The past two months have been a bit crazy. There were many times I said to my husband, “I just don’t think we can do school next week with all we have going on.” He gently encouraged me to try. And we did. We kept going through sickness (though we did take a week off when it was really bad), a job change and consequent change of insurance and all other such things, two grandmothers in the hospital, a car wreck, among other things. I think I would have given up somewhere along the way, so I’m thankful for my husband’s gentle encouragement to just keep going. Like I said above, our scripture and praise-filled Morning Times were a balm to my soul during a such a hectic season.
I suppose in terms of the average school year, we should be wrapping things up in about two months. We plan to keep going with our current routine, and we’ve got some fun activities planned with our homeschool group, including Field Day which my husband and I coordinate. Should be a fun spring!
How about you? What’s up in your homeschool world?
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I’m a little late to the party with this post, what with major blog changes last month and major life changes this month, but I hope you’ll nevertheless enjoy these micro book reviews as much this year as in past years when I have been more prompt.
New for this year, I’ve divided up my list into two categories–things I’ve read for my own benefit or interest (what could be called “Mother Culture“) and others which have directly involved my children (sometimes for school and other times for what I suppose you could call our “Family Culture”).
Teaching From Rest by Sarah Mackenzie I’ve had many friends in the homeschooling world read and recommend this book, so I thought I’d check it out. Teaching from Rest certainly lives up to its praise and its name. If homeschooling has become a chore or you feel caught in the educational rat-race, this book will be a game-changer. Sarah offers a gentle challenge to homeschool moms to re-evaluate our perspective and our curriculum so we can start from a place of resting in the Lord, see our children for who they are, simplify our to-do lists, and focus on what really matters. This is a book I’m quite likely to revisit.
Knowing God by J. I. Packer This book is on my reread-it-every-few-years-until-I-die list. Packer manages to lead the reader on a tour de theology without getting weighed down by heartless intellectualism. Quite the opposite, every turn along the path is a new opportunity to have your heart encouraged to adore, worship, and live for our great God. Highly recommend, as usual.
The Lord of the Rings: The Fellowship of the Ring by J. R. R. Tolkien Can’t go wrong with a little Tolkien on the list, now can we, precious? I think my favorite theme in this book is that of friendship. As Frodo prepares to leave the Shire and the only world that he has ever known, he discovers that his closest friends are better to him than he had ever anticipated.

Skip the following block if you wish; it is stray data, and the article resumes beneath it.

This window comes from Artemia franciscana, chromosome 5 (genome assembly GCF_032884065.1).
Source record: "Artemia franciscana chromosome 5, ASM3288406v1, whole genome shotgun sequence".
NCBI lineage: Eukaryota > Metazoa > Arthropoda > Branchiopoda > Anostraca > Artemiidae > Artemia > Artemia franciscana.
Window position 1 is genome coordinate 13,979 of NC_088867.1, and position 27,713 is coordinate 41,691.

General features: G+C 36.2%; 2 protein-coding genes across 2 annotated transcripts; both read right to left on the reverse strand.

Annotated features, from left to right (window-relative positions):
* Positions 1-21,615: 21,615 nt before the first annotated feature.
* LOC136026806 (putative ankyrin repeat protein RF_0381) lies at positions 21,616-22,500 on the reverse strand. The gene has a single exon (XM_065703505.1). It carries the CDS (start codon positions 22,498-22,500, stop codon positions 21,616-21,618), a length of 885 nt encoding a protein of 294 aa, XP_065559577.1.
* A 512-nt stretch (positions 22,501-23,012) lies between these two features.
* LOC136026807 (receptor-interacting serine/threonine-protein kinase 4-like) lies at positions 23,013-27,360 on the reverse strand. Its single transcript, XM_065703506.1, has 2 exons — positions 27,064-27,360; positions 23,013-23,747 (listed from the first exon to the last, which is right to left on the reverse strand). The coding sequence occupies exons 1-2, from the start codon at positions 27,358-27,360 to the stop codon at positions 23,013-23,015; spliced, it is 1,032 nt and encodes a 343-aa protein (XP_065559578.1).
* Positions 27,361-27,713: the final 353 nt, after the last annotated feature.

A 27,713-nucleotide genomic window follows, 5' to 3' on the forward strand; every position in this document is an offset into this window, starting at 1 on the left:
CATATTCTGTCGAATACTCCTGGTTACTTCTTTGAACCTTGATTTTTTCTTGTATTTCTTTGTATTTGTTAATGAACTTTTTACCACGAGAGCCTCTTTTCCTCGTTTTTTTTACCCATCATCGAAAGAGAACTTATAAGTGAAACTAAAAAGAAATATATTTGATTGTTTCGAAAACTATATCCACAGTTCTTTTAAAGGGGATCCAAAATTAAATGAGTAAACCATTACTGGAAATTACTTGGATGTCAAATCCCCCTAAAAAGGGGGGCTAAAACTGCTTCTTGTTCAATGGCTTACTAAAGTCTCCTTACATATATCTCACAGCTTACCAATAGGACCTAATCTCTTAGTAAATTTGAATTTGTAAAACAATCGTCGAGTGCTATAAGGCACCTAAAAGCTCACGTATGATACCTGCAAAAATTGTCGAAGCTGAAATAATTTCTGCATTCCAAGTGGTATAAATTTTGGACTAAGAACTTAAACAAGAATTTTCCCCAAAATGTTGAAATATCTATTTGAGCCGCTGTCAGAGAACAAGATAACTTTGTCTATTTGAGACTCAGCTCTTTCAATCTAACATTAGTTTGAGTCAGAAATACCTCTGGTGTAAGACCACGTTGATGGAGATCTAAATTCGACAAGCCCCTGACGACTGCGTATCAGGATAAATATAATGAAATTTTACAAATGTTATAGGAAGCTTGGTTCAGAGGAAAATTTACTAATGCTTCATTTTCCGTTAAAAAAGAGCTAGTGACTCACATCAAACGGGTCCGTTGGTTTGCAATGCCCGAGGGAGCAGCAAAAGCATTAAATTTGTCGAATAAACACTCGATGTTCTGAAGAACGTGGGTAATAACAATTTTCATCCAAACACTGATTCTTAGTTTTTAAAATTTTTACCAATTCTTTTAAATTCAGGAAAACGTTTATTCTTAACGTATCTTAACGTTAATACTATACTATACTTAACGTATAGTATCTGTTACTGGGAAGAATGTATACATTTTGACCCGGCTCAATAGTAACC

You can trust us to stick to you through thick and thin–to the bitter end. And you can trust us to keep any secret of yours–closer than you keep it yourself. But you cannot trust us to let you face trouble alone, and go off without a word. We are your friends, Frodo.
The fact that the book is essentially a story of one great, big backpacking trip is not lost on me either. I’m just glad I don’t have to worry about Orcs when our family hits the trails!
Inheritance of Tears: Trusting the Lord of Life when Death Visits the Womb by Jessalyn Hutto I met Jessalyn when she started attending the church I went to during our college years, and I got to know her better through fellowship, a missions trip, and many games of Ultimate Frisbee. I’ve followed her writing over the years and was quite excited to finally get my hands on her book. I have never experienced a miscarriage, but I have stared down the very real threat of stillbirth before my second child was thankfully born alive. Many times over I’ve wondered how different things would be had he not made it. On that level, I found this book incredibly, biblically encouraging.
Despite my own experience, however, I really can’t identify with the pain that my sisters bear who have suffered a miscarriage or stillbirth. That’s the other reason I was drawn to Inheritance of Tears. Jessalyn shares not only truth-based encouragement, but also her own heart and experience through two miscarriages of her own—giving a window for others into the world of a suffering mother. If you have lost a child or know someone who has, I encourage you to check out Jessalyn’s offering of tenderness and truth.
Led by the Spirit by Jim Elliff My husband read this short book this year and suggested I do the same. How do we make decisions in our lives as Christians? We know we are to submit them to the Lord, to let Him lead, but how does that work? Led by the Spirit seeks to answer this question. If you’ve ever slogged through Decision Making and the Will of God, it might help to know that this book has much the same premise—proposing what Jim Elliff calls “sanctified reason”—but Led by the Spirit is far more succinct! And along with greater brevity comes, I believe, a greater balance between reasonable, scripture-based decision making and humble, prayerful dependence upon the Lord (if only for the way the subjects are proportioned).